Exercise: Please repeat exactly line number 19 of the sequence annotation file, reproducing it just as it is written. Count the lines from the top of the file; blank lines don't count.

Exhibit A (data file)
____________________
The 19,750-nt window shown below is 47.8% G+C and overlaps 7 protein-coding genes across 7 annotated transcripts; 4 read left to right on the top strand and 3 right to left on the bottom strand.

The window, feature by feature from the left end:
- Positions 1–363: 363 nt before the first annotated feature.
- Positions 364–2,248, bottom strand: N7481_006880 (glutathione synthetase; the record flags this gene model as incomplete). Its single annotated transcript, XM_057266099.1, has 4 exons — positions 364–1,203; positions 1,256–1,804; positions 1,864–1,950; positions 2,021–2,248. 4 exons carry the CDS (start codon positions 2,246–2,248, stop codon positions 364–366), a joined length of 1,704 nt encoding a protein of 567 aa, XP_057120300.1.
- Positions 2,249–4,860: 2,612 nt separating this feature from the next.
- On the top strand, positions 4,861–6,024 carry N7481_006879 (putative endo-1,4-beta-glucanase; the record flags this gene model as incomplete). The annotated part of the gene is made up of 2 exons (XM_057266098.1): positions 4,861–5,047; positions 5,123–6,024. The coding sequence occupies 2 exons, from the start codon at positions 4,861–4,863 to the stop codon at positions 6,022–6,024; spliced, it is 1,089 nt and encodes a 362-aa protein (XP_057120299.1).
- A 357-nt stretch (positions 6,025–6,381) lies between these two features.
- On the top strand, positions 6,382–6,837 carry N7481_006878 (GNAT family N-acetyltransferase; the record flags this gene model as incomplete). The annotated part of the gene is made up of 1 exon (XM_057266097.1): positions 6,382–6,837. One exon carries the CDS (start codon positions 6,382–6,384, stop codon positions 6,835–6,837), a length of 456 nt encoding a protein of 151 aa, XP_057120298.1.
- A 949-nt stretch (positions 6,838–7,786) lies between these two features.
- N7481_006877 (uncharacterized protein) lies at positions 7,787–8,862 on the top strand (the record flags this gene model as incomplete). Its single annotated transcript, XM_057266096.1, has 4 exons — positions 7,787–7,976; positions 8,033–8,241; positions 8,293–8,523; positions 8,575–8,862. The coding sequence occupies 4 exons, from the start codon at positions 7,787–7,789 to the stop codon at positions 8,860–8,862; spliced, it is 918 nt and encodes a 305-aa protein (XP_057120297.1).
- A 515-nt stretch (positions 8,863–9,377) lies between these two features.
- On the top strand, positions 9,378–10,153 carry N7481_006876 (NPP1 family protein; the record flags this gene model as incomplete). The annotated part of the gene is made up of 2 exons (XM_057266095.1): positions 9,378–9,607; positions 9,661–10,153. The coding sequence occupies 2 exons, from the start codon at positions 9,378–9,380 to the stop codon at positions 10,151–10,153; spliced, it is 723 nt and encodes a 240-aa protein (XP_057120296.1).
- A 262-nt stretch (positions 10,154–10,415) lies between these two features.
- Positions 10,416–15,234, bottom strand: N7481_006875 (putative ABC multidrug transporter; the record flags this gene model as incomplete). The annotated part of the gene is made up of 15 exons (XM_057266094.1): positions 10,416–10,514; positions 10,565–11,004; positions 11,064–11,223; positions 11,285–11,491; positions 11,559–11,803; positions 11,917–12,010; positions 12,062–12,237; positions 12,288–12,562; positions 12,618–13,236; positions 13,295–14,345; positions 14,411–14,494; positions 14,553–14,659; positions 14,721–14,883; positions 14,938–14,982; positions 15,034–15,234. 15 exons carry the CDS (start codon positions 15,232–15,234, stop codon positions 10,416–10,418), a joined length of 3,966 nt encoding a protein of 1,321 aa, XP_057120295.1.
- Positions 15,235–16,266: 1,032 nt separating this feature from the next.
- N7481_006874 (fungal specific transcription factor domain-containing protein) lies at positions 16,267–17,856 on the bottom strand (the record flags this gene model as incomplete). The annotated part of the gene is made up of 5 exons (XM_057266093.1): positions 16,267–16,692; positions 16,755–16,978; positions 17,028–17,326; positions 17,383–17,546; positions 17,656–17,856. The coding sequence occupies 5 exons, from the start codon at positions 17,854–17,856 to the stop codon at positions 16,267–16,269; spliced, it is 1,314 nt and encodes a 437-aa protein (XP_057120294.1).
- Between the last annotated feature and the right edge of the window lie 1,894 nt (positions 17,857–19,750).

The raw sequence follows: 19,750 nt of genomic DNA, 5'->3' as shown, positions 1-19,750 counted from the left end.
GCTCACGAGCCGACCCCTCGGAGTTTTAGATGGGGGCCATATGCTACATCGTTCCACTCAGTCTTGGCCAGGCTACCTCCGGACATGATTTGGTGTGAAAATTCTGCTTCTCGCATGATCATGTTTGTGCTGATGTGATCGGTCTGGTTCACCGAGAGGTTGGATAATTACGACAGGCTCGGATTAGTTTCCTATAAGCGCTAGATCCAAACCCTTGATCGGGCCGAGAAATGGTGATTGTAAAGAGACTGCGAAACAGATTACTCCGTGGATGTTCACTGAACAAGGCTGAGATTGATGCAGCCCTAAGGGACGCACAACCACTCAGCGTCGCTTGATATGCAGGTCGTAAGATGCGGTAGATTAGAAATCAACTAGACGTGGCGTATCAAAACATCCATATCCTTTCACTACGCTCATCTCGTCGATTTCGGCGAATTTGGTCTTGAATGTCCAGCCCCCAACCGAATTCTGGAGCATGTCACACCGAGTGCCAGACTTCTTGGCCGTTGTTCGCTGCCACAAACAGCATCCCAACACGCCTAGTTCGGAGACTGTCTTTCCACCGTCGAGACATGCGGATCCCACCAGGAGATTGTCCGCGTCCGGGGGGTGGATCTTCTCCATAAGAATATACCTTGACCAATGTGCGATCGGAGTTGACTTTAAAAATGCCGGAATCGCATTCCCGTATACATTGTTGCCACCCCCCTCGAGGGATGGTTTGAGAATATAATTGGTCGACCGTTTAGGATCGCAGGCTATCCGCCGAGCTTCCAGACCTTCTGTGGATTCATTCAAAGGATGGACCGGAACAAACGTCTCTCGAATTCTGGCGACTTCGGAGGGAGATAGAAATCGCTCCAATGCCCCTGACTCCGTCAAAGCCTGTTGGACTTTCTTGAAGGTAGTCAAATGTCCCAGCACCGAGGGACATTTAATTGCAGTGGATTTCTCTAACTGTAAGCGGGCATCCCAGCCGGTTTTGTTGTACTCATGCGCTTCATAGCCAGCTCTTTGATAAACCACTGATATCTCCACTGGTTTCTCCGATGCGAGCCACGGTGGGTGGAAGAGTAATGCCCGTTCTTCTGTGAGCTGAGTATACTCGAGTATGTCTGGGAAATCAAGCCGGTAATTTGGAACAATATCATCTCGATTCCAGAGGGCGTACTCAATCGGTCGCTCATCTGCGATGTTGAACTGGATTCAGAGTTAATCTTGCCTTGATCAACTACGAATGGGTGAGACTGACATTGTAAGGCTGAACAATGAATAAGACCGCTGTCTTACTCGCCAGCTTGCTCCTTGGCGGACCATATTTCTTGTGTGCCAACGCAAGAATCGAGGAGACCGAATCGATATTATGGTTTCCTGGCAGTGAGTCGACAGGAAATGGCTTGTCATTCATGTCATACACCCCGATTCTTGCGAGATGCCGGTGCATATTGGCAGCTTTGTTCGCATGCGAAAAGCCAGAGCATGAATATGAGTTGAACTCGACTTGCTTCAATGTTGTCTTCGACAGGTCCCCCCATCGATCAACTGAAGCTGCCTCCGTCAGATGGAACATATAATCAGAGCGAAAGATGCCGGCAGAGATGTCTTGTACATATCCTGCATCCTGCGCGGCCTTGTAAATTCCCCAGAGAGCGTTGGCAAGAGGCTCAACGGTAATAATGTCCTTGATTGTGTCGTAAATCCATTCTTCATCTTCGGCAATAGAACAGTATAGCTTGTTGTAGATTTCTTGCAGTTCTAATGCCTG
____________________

GCTCACGAGCCGACCCCTCGGAGTTTTAGATGGGGGCCATATGCTACATCGTTCCACTCAGTCTTGGCCAGGCTACCTCCGGACATGATTTGGTGTGAAAATTCTGCTTCTCGCATGATCATGTTTGTGCTGATGTGATCGGTCTGGTTCACCGAGAGGTTGGATAATTACGACAGGCTCGGATTAGTTTCCTATAAGCGCTAGATCCAAACCCTTGATCGGGCCGAGAAATGGTGATTGTAAAGAGACTGCGAAACAGATTACTCCGTGGATGTTCACTGAACAAGGCTGAGATTGATGCAGCCCTAAGGGACGCACAACCACTCAGCGTCGCTTGATATGCAGGTCGTAAGATGCGGTAGATTAGAAATCAACTAGACGTGGCGTATCAAAACATCCATATCCTTTCACTACGCTCATCTCGTCGATTTCGGCGAATTTGGTCTTGAATGTCCAGCCCCCAACCGAATTCTGGAGCATGTCACACCGAGTGCCAGACTTCTTGGCCGTTGTTCGCTGCCACAAACAGCATCCCAACACGCCTAGTTCGGAGACTGTCTTTCCACCGTCGAGACATGCGGATCCCACCAGGAGATTGTCCGCGTCCGGGGGGTGGATCTTCTCCATAAGAATATACCTTGACCAATGTGCGATCGGAGTTGACTTTAAAAATGCCGGAATCGCATTCCCGTATACATTGTTGCCACCCCCCTCGAGGGATGGTTTGAGAATATAATTGGTCGACCGTTTAGGATCGCAGGCTATCCGCCGAGCTTCCAGACCTTCTGTGGATTCATTCAAAGGATGGACCGGAACAAACGTCTCTCGAATTCTGGCGACTTCGGAGGGAGATAGAAATCGCTCCAATGCCCCTGACTCCGTCAAAGCCTGTTGGACTTTCTTGAAGGTAGTCAAATGTCCCAGCACCGAGGGACATTTAATTGCAGTGGATTTCTCTAACTGTAAGCGGGCATCCCAGCCGGTTTTGTTGTACTCATGCGCTTCATAGCCAGCTCTTTGATAAACCACTGATATCTCCACTGGTTTCTCCGATGCGAGCCACGGTGGGTGGAAGAGTAATGCCCGTTCTTCTGTGAGCTGAGTATACTCGAGTATGTCTGGGAAATCAAGCCGGTAATTTGGAACAATATCATCTCGATTCCAGAGGGCGTACTCAATCGGTCGCTCATCTGCGATGTTGAACTGGATTCAGAGTTAATCTTGCCTTGATCAACTACGAATGGGTGAGACTGACATTGTAAGGCTGAACAATGAATAAGACCGCTGTCTTACTCGCCAGCTTGCTCCTTGGCGGACCATATTTCTTGTGTGCCAACGCAAGAATCGAGGAGACCGAATCGATATTATGGTTTCCTGGCAGTGAGTCGACAGGAAATGGCTTGTCATTCATGTCATACACCCCGATTCTTGCGAGATGCCGGTGCATATTGGCAGCTTTGTTCGCATGCGAAAAGCCAGAGCATGAATATGAGTTGAACTCGACTTGCTTCAATGTTGTCTTCGACAGGTCCCCCCATCGATCAACTGAAGCTGCCTCCGTCAGATGGAACATATAATCAGAGCGAAAGATGCCGGCAGAGATGTCTTGTACATATCCTGCATCCTGCGCGGCCTTGTAAATTCCCCAGAGAGCGTTGGCAAGAGGCTCAACGGTAATAATGTCCTTGATTGTGTCGTAAATCCATTCTTCATCTTCGGCAATAGAACAGTATAGCTTGTTGTAGATTTCTTGCAGTTCTAATGCCTG